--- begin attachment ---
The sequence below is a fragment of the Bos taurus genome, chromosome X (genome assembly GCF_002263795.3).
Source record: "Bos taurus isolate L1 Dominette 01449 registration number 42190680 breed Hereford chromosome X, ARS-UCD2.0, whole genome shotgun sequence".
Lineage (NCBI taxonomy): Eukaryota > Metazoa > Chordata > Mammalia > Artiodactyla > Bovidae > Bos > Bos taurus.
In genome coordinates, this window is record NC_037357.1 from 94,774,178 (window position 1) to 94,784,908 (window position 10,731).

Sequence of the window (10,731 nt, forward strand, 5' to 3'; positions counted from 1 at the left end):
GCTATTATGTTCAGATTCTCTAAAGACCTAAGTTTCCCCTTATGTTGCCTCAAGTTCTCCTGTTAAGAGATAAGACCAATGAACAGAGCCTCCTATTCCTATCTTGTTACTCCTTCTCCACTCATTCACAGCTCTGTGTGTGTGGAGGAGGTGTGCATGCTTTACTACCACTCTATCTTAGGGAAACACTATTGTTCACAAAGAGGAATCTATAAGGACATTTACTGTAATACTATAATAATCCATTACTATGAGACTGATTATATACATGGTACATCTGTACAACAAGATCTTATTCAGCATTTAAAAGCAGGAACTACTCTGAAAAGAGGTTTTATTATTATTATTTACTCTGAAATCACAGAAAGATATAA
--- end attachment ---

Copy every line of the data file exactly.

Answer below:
The sequence below is a fragment of the Bos taurus genome, chromosome X (genome assembly GCF_002263795.3).
Source record: "Bos taurus isolate L1 Dominette 01449 registration number 42190680 breed Hereford chromosome X, ARS-UCD2.0, whole genome shotgun sequence".
Lineage (NCBI taxonomy): Eukaryota > Metazoa > Chordata > Mammalia > Artiodactyla > Bovidae > Bos > Bos taurus.
In genome coordinates, this window is record NC_037357.1 from 94,774,178 (window position 1) to 94,784,908 (window position 10,731).

Sequence of the window (10,731 nt, forward strand, 5' to 3'; positions counted from 1 at the left end):
GCTATTATGTTCAGATTCTCTAAAGACCTAAGTTTCCCCTTATGTTGCCTCAAGTTCTCCTGTTAAGAGATAAGACCAATGAACAGAGCCTCCTATTCCTATCTTGTTACTCCTTCTCCACTCATTCACAGCTCTGTGTGTGTGGAGGAGGTGTGCATGCTTTACTACCACTCTATCTTAGGGAAACACTATTGTTCACAAAGAGGAATCTATAAGGACATTTACTGTAATACTATAATAATCCATTACTATGAGACTGATTATATACATGGTACATCTGTACAACAAGATCTTATTCAGCATTTAAAAGCAGGAACTACTCTGAAAAGAGGTTTTATTATTATTATTTACTCTGAAATCACAGAAAGATATAA